This essay was heavily influenced by one of my intellectual heroes, Hans Hermann Hoppe:
Almost all of us hold two beliefs which contradict a third near-universal belief. The first is that a state, however else defined, is a geographic monopoly of security and justice. One cannot appeal a ruling beyond the state, and whatever private providers of security and justice may exist, they do so in pronounced subservience to and supervision by the state.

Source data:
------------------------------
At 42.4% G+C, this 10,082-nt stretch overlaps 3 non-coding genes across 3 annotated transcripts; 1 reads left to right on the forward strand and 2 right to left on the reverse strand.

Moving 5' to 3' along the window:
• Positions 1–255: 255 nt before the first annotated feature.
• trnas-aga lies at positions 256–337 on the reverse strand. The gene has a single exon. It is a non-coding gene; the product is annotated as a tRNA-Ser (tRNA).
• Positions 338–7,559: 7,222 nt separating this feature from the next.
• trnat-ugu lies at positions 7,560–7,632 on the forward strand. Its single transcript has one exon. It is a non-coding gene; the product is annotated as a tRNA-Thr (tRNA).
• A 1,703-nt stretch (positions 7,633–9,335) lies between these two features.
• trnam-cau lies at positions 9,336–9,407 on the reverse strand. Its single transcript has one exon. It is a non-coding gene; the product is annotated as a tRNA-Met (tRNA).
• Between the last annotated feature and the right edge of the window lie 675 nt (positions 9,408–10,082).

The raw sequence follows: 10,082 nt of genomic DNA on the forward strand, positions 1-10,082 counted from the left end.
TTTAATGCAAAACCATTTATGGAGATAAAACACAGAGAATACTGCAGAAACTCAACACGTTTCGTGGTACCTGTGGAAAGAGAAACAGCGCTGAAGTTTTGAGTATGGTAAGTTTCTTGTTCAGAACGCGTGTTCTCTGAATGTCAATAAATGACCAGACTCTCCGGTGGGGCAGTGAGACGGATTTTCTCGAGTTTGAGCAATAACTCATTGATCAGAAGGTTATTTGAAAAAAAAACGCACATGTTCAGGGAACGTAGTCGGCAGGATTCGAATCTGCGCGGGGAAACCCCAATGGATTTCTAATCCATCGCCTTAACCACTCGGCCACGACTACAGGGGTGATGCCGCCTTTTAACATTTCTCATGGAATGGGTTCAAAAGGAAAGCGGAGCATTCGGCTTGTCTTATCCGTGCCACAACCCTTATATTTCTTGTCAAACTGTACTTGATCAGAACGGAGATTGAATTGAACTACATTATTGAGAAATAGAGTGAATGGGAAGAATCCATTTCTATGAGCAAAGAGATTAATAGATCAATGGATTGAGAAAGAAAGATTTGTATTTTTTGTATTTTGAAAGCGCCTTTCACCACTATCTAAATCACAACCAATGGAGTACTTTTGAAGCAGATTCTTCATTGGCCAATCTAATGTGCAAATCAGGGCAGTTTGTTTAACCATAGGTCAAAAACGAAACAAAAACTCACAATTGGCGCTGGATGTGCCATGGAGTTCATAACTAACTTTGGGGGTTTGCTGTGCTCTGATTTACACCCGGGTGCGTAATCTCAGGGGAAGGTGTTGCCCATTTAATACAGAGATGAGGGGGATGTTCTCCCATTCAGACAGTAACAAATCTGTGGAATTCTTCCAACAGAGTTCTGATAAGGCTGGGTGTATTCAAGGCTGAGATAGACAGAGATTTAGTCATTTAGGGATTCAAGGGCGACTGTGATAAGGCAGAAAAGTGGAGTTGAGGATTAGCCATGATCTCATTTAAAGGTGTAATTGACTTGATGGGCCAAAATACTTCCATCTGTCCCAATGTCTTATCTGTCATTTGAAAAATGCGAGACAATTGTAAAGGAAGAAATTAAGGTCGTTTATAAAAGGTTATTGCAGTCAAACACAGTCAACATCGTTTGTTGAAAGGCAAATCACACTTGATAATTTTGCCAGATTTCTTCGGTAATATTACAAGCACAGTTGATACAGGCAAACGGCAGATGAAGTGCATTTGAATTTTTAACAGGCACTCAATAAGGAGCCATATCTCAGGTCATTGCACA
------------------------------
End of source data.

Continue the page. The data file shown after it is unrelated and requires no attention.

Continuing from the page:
The second is that monopolies invariably cause high prices and low quality. Is it so absurd to unite these two self-evident ideas and suggest that states are poor providers of security and justice?
This, of course, rattles to its very foundation a belief most people consider unassailable: that states must invariably provide us, the gray, primitive, violent, purposeless masses, with security and justice — or else civilization itself would plunge into darkness and despair.
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